African Mahogany is a wood that continues to grow in popularity — so much so that this new millennium has seen its various species be replanted into tropical regions in Central America, as well as becoming a contemporary plantation roster addition. Depending on its origin, growth conditions and specific strain (“African Mahogany” encompasses four different Khaya species), it color can range from a pale pink or muted orange, to a somewhat darker reddish- or golden-brown. It can also have darker striping, and, aesthetically, it can be further enhanced through figuring (ribbon; wavy diagonal; mottled) and varying levels of chatoyance.
Its grains are typically either straight or interlocked. It works, turns and finishes easily, and beautifully, although boards which feature interlocked grains can occasionally pose tearout issues when planing, joining or resawing.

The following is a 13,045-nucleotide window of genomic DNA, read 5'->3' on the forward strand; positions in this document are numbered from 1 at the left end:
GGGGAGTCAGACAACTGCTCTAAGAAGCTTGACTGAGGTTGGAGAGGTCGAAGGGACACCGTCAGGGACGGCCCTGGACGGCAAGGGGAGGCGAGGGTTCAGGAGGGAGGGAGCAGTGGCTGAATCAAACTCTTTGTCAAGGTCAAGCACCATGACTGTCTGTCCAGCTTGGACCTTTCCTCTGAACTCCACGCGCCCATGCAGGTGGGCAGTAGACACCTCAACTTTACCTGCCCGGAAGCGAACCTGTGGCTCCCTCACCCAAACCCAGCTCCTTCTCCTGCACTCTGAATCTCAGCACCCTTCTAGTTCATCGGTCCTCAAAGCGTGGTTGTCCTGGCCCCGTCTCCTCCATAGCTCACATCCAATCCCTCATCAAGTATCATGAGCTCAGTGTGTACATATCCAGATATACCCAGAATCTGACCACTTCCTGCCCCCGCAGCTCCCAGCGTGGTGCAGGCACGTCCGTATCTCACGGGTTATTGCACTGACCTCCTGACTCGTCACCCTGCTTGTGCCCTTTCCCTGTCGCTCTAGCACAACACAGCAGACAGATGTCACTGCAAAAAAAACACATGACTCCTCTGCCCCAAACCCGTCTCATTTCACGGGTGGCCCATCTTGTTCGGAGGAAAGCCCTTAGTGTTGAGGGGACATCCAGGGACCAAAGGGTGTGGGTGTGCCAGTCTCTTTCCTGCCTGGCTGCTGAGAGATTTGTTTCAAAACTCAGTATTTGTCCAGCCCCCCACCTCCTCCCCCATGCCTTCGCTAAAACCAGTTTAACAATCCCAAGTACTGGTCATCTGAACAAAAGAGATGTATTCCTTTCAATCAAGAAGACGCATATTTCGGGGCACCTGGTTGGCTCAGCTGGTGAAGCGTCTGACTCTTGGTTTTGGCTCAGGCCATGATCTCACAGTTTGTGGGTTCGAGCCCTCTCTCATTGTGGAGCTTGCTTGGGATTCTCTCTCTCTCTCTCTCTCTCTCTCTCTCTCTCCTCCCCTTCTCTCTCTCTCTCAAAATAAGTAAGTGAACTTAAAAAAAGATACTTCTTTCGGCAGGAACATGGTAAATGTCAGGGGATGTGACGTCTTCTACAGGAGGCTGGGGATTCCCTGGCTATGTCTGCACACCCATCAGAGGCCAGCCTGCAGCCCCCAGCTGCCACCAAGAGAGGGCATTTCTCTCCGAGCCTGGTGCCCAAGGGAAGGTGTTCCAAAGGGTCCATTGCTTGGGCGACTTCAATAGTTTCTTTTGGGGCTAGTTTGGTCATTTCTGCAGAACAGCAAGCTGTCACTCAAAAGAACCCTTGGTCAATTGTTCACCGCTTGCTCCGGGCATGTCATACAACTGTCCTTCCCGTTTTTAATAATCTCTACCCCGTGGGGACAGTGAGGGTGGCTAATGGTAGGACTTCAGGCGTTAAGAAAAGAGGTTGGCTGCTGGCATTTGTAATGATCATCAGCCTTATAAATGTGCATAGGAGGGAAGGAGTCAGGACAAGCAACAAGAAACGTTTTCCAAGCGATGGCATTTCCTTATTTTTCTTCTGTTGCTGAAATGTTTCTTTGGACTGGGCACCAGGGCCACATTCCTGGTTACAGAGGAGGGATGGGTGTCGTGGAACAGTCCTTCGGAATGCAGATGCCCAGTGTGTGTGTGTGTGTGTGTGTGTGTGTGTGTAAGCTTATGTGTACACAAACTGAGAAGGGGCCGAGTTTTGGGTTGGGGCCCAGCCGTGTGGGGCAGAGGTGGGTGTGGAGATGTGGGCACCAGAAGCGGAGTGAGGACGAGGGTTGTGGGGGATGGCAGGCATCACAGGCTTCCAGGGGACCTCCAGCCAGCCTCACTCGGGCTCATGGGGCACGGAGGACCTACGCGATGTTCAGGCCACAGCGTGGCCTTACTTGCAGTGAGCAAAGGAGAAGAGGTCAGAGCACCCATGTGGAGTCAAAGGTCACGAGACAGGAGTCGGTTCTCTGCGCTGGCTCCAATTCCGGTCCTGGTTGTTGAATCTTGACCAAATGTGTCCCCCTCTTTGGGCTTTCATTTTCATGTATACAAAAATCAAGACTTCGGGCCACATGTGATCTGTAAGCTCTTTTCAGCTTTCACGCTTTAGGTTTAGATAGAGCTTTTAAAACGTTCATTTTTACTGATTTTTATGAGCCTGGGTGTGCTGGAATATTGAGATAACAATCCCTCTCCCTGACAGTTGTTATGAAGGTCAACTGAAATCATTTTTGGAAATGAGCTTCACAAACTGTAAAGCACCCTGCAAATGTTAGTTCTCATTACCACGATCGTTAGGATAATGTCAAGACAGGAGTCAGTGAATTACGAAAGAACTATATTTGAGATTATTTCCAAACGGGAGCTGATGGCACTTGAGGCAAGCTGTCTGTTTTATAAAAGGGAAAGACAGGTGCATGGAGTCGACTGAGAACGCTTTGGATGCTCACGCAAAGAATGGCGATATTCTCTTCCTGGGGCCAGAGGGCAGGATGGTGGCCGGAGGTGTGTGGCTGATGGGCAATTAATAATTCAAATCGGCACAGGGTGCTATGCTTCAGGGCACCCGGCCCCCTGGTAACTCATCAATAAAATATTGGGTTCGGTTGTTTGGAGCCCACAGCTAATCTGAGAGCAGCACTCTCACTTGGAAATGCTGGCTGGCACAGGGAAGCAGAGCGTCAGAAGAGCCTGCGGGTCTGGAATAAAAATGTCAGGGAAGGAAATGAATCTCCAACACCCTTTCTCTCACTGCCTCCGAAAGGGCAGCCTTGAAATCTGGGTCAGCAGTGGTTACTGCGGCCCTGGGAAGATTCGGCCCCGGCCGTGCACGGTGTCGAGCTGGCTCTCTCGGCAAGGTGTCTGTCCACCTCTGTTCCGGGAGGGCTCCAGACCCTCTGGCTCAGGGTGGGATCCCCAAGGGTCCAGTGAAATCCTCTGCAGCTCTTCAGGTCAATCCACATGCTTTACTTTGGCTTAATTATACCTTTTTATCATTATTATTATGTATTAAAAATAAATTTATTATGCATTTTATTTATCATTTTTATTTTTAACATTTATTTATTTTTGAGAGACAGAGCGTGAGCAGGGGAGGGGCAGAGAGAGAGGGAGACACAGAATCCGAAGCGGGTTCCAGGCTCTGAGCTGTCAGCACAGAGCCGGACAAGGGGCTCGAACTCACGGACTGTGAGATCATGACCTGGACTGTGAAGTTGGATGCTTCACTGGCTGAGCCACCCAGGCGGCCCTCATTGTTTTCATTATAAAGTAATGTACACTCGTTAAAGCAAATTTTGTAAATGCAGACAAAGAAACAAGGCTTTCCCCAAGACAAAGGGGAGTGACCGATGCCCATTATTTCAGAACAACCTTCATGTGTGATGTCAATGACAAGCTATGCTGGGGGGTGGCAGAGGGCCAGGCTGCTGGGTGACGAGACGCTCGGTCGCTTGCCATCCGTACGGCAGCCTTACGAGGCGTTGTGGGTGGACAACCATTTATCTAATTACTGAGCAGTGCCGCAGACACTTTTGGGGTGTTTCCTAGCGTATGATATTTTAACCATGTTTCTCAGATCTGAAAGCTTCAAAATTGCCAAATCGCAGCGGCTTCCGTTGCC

Sustainability: This species is not listed in the CITES Appendices, but is listed as “Vulnerable” on the IUCN Red List. (Given recent upsurges in supply, it may be due for a reevaluation.)
Common Uses: Veneer, plywood, turned items, furniture, boatbuilding, electric guitar building, and interior trim.
Comments: This is another commercially important wood to the African continent. It has been traditionally used there in numerous applications, and is considered a strong, tough, durable wood.
Its being utilized as a Genuine Mahogany substitute has seen its popularity and demand increase, leading to plantation-grown lumber and its various species being transplanted into tropical regions across Latin America. Its ‘mahogany substitute’ status is a valid, justified one: the wood possesses many of the same structural and aesthetic qualities as Honduran Mahogany.